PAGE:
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Matt Reese

I grew up on a small farm in northwest Ohio and spent most of my youth writing, doodling, taking pictures, reading and exploring the surrounding farmland. With a family full of teachers, I also grew up around a culture supportive of education. I was active in athletics in high school before graduating from Ohio State University where I studied agricultural communications. This led to my career in agricultural journalism.

I continue to work on the family Christmas tree farm in Hancock County. I live on a small farm in Fairfield County with sheep, rabbits and chickens. I have a daughter, Campbell Miriam, who was born in the fall of 2007 and a son, Parker Matthew, born in August of 2009. We are active in our local church and with numerous other organizations.

I have worked for Ohio’s Country Journal since 1999. I also write a column for numerous newspapers around Ohio, Fresh Country Air and do freelance writing and photography work. I have written and self-published six books to date. To find my books, visit lulu.com and search for “Matt Reese.”


Preschool animal day

This week, the Reese family was fortunate enough to get to help with our

daughter’s preschool animal day. In our rural community, several of the kids

in our daughter’s preschool are from farms. So, on a pleasant spring day,

locals bring some gates and some critters and set up a fun farm day right outside the church preschool. We brought two sheep, along with some lamb recipe cards and some fun sheep stickers to hand out to the kids.

The event was a huge success, with a young boy staring up at a massive Case IH tractor saying, “This is the best day EVER” with the sincerity only a four-year old can muster. There were cows, a goat, ducks, rabbits, a pony, donkeys, pigs and a preschool full of happy kids.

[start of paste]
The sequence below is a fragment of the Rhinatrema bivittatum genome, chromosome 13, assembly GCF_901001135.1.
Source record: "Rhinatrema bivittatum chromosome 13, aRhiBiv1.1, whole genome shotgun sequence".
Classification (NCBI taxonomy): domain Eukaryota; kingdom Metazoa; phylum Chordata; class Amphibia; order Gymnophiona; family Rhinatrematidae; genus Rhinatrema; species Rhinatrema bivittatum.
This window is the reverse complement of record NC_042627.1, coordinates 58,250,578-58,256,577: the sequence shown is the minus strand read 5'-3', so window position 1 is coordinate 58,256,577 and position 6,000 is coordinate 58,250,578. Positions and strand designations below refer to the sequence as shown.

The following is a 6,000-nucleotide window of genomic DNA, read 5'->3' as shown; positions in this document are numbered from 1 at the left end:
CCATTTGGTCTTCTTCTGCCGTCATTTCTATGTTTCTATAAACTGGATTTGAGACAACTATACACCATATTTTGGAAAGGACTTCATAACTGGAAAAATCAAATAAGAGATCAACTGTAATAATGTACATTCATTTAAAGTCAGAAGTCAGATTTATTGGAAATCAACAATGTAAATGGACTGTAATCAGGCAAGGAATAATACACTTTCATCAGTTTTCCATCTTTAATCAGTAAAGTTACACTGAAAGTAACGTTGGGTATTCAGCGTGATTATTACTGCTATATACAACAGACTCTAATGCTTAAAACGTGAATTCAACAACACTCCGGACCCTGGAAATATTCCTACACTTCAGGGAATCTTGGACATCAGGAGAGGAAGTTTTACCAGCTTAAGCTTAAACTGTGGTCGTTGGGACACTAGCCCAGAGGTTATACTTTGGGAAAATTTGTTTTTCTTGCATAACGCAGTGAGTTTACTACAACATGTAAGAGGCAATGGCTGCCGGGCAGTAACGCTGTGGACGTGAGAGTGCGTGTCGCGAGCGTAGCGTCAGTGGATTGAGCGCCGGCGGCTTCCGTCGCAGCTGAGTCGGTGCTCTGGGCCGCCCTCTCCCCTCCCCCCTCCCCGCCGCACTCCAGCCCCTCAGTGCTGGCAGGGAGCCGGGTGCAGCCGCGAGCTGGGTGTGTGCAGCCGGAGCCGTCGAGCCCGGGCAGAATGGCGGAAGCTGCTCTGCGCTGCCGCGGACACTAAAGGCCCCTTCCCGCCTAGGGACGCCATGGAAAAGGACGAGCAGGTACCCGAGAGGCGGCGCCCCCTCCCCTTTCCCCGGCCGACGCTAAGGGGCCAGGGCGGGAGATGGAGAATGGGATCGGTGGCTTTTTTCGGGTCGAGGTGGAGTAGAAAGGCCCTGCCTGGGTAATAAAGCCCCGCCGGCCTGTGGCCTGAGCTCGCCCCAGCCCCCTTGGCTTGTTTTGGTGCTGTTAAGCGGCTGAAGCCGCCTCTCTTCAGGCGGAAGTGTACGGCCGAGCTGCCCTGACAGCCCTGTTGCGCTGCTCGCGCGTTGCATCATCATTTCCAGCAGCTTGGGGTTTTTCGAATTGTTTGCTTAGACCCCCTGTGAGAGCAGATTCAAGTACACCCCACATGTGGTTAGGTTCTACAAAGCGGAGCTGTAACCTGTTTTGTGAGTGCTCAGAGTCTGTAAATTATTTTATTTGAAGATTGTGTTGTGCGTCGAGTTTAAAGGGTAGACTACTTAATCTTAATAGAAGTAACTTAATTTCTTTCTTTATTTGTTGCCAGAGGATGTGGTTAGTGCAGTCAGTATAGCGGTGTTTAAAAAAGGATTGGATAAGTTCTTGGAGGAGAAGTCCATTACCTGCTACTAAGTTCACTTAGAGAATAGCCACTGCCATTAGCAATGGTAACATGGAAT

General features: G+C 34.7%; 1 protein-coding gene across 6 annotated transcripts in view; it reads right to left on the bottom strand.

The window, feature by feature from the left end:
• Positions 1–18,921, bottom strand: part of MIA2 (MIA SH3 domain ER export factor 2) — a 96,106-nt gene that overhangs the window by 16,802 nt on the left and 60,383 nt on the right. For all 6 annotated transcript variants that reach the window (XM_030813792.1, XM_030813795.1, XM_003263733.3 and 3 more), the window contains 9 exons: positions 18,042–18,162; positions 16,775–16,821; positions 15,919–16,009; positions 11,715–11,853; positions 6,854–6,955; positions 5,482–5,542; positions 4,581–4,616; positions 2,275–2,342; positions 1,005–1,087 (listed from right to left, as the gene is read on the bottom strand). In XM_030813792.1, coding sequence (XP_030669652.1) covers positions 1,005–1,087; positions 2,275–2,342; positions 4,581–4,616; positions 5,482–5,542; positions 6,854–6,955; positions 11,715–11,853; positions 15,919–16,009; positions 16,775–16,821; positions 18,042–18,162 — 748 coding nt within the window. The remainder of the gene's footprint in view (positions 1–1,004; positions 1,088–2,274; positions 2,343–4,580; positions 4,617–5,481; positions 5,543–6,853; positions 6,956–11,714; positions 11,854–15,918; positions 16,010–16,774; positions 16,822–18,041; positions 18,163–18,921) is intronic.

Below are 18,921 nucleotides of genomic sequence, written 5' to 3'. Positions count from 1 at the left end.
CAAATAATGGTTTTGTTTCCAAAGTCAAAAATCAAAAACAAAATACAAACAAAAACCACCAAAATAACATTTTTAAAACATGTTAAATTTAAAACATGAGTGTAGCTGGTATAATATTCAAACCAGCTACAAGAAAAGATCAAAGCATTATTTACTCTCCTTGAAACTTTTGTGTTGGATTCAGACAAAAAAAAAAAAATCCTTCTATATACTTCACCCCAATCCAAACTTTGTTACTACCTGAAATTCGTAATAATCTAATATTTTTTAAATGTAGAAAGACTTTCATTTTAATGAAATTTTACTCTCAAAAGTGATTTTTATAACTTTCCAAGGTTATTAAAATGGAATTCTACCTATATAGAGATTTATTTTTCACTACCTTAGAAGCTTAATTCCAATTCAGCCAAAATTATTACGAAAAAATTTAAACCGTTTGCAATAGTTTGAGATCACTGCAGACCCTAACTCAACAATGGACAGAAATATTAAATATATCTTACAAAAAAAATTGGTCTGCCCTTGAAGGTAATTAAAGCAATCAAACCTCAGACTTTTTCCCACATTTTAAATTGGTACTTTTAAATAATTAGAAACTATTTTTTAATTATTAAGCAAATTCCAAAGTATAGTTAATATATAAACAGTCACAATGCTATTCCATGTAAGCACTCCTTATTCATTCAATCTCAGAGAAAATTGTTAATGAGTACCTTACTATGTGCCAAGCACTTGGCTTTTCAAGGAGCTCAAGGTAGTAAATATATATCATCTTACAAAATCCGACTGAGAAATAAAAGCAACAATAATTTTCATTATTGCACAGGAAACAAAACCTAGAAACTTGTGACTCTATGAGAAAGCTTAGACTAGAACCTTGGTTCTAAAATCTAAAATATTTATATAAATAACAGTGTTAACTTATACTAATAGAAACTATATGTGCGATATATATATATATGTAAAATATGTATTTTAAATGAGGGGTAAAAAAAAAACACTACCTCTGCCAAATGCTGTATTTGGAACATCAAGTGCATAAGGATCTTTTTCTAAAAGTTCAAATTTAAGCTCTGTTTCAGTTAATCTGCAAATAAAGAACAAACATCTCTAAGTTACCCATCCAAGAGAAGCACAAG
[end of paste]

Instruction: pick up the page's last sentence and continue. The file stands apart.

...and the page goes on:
When our four-year-old daughter’s class came through the display, we were

very proud parents as she told her classmates that the sheep were Horned Dorset ewes.

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The tardy martin mystery

They arrive in mid April of each year —

One more reason to celebrate.

Another wonder of spring to cheer,

But the purple martins are one day late.

Maybe they’ll come tomorrow.

Then their throaty cries will resonate,

And bring spring’s joy to winter’s sorrow.

The purple martins are two days late.

The sugar peas in the garden have sprung.

The daffodil bloom is first-rate.

The wheat fields are green beneath the sun.

The purple martins are three days late.

The insects are buzzin’ with no Martins to eat them,

Gnats have begun to congregate.

I just can’t imagine what would keep them,

The purple martins are four days late.

The martins have arrived on the very same day,

For more than 45 years — now this wait.

My old martin house by the pond is crumbling away,

And the purple martins are five days late.

They fly up here from far down south,

From the Amazon to our northern state.

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The dark secrets of agriculture

By Matt Reese

With full bellies and suspicious minds, consumers are questioning more than ever the science behind their food. Genetically modified crops, antibiotics, pesticides — these are all scary sounding things that seem more at home in a science laboratory than in relation to something as intimate as the food on our plates.

Despite the fact that it is this same technology that allows for those plates to be so full of healthy, bountiful and diverse foods, the reality is that such science sounds suspicious to many consumers. This certainly seems to be the case for the frenzy of fears associated with antibiotic use in livestock. Like every aspect of these seemingly mysterious production practices, science is on the side of agriculture, but it is not always easy, or practical, to convey this to people. Because of this, it is easy for the agricultural industry as a whole (from the scientists to the farmers) to make decisions based on the science and move forward without much explanation to or consultation with the general populace about what is going on.